I arrived at Joey’s upstairs apartment at four o’clock. He was waiting for me, sitting in the same little room where he had delivered his life story to us a couple of nights before. A cup of tea was waiting for me on the table, next to his own. He looked at me for a long time.
“It’s day three,” he said, finally.
“I know,” I replied.
“What else do you know?” His look was piercing.
“That’s what I’ve been wondering all day. Nothing seems to be very reliable just now. I think a lot about Sam, but at the same time I’m realizing now that she can’t really give me what I want.” This wasn’t entirely honest. The lines were more hers than my own, and I think he knew it.
“What do you want?” asked Joey accusingly. “That’s the question you have to get clear about before we can go any further. What is it you really want? Once you find the genuine answer to that question, you can have it, but there’s no point in driving with your foot on the accelerator and the brake at the same time.”
I had to experiment with several answers before I spoke. “Actually, I have no idea. Every answer I try to come up with doesn’t quite fit. I could say I want my old life back, but that’s not quite true. I could say I want my wife and kids, and I do, but there’s something more. I could say I want to get close to Sam, and that is also true. I don’t know what I want, Joey.”
“That’s a good beginning,” he reflected. “You don’t know what you want.“
“I want to live the way that I felt after the first night with you. I can remember everything was perfect, shimmering, my mind stopped working. I was full of optimism and hope. I want that.” I breathed a sigh of relief.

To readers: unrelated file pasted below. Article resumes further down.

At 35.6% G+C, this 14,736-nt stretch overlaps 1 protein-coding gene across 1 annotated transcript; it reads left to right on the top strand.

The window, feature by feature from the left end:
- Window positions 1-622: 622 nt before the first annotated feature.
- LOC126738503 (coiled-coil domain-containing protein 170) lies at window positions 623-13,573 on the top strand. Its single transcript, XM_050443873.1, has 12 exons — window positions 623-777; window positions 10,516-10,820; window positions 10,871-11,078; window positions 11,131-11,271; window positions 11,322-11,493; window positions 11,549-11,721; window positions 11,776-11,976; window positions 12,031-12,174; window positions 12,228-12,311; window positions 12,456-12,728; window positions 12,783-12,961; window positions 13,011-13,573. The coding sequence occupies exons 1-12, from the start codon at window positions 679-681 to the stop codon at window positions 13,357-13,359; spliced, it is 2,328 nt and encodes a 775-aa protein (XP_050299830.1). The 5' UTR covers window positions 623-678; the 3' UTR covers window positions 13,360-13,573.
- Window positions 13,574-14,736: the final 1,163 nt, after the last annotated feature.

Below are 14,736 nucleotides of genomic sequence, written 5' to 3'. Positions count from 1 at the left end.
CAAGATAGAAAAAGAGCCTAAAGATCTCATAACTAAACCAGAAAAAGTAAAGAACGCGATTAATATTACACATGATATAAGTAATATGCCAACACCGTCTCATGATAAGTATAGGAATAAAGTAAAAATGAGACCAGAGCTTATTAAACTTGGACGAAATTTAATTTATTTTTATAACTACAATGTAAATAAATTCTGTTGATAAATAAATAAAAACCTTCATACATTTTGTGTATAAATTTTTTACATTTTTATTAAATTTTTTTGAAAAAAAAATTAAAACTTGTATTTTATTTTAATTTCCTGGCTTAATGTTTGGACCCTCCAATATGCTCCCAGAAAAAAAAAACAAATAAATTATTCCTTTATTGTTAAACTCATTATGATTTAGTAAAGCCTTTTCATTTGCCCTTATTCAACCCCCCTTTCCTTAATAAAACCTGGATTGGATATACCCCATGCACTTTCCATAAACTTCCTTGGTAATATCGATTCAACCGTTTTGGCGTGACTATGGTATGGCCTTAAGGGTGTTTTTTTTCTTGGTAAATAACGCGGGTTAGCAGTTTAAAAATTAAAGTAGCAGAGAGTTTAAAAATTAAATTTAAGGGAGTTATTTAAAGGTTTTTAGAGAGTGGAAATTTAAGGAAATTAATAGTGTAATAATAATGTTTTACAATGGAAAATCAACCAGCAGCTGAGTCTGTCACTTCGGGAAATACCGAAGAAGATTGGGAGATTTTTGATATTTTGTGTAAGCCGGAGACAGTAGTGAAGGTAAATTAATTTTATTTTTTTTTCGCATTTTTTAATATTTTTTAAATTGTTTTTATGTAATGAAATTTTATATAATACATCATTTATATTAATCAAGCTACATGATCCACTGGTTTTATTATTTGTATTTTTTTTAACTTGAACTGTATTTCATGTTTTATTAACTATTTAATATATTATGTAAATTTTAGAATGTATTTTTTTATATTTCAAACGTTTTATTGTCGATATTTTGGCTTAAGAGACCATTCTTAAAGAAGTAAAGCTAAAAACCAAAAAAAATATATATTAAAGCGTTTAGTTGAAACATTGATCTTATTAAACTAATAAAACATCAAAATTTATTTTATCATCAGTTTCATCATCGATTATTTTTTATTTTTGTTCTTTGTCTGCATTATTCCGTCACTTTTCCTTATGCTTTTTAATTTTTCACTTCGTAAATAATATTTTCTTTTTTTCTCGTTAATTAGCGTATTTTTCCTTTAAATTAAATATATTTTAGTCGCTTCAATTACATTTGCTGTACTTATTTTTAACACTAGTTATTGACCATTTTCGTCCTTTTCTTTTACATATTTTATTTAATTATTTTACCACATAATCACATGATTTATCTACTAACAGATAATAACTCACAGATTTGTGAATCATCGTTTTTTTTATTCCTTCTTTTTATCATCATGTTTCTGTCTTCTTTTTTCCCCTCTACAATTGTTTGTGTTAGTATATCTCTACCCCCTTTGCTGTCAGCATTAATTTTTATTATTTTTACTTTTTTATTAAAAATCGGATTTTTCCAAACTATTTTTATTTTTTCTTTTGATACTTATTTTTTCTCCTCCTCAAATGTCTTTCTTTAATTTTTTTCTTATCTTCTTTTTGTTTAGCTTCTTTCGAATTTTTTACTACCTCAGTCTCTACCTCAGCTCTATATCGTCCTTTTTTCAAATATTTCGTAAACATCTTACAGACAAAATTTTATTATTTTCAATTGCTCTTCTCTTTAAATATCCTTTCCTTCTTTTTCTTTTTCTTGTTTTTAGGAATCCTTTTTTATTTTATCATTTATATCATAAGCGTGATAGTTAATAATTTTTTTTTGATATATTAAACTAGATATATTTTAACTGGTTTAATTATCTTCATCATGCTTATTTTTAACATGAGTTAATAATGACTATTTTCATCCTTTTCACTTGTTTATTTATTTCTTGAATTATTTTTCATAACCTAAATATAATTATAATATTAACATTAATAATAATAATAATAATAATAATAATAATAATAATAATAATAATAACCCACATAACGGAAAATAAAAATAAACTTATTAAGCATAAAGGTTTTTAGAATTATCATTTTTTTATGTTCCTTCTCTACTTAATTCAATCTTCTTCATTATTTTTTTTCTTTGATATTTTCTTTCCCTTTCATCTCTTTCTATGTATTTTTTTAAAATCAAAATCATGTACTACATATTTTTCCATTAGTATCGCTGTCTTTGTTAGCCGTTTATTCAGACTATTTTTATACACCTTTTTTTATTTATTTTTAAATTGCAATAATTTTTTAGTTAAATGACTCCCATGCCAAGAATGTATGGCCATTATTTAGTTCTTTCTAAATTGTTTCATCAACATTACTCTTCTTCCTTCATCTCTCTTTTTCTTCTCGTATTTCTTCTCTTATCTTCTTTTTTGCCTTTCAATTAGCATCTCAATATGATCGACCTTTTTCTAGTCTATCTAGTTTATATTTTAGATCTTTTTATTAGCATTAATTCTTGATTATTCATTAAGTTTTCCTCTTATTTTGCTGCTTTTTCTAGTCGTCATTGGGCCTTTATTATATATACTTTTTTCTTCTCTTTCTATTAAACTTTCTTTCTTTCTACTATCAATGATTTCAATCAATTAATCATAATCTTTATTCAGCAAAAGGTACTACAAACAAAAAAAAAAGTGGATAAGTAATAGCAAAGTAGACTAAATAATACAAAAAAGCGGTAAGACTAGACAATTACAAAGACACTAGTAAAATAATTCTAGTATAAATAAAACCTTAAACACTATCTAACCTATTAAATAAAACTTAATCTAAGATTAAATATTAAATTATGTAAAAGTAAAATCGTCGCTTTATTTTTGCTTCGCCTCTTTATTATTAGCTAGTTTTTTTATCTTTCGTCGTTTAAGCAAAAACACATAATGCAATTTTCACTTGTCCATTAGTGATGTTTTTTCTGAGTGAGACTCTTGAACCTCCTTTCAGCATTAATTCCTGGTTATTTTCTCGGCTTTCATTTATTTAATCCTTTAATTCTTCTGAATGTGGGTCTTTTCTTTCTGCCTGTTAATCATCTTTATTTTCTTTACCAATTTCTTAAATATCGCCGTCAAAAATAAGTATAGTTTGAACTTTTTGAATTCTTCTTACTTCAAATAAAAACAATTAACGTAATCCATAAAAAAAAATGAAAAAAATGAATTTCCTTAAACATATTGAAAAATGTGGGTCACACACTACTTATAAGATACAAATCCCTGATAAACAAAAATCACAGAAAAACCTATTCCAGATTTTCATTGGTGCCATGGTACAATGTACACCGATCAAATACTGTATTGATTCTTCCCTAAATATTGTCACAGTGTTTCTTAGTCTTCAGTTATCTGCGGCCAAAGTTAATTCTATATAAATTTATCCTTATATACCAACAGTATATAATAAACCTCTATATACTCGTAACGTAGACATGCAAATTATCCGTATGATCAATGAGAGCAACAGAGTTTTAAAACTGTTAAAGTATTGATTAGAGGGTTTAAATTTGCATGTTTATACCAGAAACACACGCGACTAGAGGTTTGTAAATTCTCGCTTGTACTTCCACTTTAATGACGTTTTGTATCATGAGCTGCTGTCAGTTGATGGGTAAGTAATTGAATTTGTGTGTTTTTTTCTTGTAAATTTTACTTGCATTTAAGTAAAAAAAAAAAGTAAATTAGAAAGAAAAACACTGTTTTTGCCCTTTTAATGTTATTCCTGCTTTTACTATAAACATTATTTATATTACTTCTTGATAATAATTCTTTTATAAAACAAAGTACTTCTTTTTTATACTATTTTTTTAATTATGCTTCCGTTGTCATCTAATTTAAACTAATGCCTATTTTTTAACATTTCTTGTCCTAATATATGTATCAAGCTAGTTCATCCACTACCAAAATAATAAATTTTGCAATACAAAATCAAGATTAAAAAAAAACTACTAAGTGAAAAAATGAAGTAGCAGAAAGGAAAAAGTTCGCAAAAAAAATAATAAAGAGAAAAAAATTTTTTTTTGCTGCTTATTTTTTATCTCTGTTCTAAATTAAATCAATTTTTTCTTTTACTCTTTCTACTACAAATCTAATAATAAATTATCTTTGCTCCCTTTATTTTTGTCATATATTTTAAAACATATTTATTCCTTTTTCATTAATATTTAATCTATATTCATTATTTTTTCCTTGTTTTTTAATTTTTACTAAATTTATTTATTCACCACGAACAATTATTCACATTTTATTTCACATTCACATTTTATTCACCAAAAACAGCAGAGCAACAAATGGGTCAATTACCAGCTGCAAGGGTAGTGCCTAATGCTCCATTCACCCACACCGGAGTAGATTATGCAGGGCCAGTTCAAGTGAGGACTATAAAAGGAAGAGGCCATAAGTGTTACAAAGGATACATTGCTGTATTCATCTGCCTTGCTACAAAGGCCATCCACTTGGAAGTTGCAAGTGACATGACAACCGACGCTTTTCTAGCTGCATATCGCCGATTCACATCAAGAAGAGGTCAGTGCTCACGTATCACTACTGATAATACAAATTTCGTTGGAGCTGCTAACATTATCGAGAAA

“Very good,” he said. “Not everyone wants that, you know. You get whatever you put on your altar. If you worship money with unwavering totality, that will fill your days and nights. If you worship sex and relationship, you can have that movie, too. If you worship fame and power, you can dedicate your life to them, and that obsession will fill your life. It just takes a little more time, but desire brings things to you, like a dog when you whistle,” he paused, chuckled, and added, “and then they leave again. If you want what you say you want, you can have that, too. But how much do you want it?”
“I don’t know. I don’t feel there’s any alternative left.”
“Very good,” he replied. “That is indeed true. But so far you are just dicking around with it. How are you going to get what you say you want?”
“I need help,” I replied. “I’m hoping you can give it to me.”
He burst out laughing. “Ah ha!” he said. “ So you want someone to give it to you. What price are you willing to pay?” He had teased Carlos in the same way. “What are you willing to give?”
“I don’t have anything,” I replied.
“Not true, not true,” he muttered. “Oh, if only that were true. You’ve got a lot that you’re still holding on to. And the price you’ll have to pay is all of it. There’s nothing I can do about that.” He dabbed his mustache with an ornate handkerchief.
Excerpt from Arjuna’s new novel, The Last Laugh. Buy your copy here
photo credit: http://www.flickr.com/photos/marcp_dmoz/4037053218/, http://www.autoblog.com/2009/10/09/report-so-called-smart-gas-pedals-could-counteract-floor-mat/, http://www.thesleuthjournal.com/what-are-you-holding-on-to/